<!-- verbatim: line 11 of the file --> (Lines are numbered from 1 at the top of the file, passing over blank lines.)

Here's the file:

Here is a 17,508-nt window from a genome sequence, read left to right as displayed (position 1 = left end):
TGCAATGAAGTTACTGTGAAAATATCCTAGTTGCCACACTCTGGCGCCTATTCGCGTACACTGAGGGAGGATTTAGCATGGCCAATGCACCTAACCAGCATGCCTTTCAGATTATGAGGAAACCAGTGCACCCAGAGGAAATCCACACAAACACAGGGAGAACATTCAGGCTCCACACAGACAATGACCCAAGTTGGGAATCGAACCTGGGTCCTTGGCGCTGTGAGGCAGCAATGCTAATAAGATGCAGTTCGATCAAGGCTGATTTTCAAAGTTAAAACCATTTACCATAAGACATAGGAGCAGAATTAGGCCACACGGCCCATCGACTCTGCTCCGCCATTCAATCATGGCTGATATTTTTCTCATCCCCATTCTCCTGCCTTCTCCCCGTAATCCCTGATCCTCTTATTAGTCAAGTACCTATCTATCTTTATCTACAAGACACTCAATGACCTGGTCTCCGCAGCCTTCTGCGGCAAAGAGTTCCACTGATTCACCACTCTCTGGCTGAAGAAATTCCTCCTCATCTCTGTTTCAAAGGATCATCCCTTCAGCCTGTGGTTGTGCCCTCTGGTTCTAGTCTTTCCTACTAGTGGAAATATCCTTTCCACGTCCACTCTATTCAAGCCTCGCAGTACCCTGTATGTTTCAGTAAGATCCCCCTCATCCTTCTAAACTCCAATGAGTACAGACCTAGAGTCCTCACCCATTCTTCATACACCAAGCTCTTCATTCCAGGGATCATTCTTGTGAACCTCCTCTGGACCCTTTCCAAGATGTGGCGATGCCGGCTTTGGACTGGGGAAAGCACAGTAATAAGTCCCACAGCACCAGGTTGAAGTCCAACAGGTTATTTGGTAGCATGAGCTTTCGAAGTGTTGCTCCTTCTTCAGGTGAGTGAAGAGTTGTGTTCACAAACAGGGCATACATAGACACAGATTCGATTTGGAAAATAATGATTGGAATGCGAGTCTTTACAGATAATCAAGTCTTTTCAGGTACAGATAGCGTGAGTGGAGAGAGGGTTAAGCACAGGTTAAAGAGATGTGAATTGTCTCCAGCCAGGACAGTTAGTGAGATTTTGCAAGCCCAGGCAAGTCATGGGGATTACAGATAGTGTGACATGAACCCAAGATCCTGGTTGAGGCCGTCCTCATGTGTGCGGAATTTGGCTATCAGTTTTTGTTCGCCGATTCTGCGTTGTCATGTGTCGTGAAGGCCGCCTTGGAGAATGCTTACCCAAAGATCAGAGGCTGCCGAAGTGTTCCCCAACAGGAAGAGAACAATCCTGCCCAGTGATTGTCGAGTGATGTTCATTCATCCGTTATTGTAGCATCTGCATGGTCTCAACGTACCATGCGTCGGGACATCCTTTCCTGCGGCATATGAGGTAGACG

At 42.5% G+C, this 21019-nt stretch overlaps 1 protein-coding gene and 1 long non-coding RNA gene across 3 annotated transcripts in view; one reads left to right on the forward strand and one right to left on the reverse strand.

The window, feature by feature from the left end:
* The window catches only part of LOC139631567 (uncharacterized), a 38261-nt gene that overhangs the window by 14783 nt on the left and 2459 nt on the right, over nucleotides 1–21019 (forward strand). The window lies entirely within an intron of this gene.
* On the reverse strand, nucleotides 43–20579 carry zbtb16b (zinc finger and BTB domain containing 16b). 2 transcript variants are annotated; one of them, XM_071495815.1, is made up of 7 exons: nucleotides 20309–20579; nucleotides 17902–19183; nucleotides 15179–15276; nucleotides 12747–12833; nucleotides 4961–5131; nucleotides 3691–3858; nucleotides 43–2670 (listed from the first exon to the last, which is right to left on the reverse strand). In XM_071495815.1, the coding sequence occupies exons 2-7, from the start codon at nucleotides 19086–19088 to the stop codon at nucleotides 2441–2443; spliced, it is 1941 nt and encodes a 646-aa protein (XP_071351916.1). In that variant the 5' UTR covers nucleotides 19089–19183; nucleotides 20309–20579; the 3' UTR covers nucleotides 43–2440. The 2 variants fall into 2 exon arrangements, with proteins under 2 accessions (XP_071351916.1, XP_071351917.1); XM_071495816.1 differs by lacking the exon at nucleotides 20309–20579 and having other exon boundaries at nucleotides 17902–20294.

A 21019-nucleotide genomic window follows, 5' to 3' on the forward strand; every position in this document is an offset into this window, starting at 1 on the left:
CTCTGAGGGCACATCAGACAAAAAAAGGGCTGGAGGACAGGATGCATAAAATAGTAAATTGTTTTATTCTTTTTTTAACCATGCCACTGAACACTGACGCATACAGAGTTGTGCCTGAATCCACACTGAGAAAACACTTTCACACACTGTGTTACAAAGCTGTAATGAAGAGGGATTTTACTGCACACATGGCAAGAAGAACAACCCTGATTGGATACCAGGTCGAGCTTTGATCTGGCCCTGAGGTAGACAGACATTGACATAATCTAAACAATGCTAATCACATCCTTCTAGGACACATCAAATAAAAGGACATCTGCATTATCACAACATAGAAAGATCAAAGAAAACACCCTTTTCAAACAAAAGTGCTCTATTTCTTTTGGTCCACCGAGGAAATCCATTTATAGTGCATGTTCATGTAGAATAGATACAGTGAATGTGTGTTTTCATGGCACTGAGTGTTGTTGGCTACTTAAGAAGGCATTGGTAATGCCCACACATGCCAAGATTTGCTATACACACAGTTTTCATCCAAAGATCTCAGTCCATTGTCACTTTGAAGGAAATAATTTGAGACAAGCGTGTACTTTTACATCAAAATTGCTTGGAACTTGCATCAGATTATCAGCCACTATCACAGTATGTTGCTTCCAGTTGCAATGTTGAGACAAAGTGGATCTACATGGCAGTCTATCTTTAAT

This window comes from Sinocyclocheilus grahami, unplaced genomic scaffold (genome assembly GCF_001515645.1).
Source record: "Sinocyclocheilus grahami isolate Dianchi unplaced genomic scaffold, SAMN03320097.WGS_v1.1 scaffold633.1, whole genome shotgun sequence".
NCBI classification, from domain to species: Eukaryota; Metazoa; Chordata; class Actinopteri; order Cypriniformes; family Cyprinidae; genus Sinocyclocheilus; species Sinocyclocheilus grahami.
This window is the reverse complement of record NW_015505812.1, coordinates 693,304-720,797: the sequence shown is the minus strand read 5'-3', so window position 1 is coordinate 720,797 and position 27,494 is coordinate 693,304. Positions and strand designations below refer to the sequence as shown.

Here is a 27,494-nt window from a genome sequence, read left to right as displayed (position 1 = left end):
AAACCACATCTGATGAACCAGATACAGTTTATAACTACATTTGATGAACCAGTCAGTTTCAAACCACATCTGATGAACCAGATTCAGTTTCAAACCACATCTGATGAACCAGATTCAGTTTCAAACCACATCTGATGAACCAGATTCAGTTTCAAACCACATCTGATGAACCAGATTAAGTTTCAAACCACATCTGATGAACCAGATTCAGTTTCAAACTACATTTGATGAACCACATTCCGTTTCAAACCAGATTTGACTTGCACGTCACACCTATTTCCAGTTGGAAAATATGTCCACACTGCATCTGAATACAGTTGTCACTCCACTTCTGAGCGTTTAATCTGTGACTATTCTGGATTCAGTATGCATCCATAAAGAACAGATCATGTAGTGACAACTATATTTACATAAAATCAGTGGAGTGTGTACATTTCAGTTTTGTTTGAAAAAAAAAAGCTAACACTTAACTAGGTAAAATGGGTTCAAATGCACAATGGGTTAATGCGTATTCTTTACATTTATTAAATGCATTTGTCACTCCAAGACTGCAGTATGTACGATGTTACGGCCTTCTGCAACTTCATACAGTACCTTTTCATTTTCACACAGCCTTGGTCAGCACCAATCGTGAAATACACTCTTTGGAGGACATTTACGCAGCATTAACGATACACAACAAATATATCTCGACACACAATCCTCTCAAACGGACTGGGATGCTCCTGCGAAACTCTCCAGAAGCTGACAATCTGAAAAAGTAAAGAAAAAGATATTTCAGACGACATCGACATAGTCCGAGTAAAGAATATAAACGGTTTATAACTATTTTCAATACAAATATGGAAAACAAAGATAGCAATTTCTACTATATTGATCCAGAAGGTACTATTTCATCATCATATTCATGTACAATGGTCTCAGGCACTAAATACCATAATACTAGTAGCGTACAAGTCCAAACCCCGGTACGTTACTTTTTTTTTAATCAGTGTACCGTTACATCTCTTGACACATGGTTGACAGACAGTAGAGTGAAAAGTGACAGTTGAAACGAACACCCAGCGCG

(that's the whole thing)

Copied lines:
NCBI classification, from domain to species: Eukaryota; Metazoa; Chordata; class Actinopteri; order Cypriniformes; family Cyprinidae; genus Sinocyclocheilus; species Sinocyclocheilus grahami.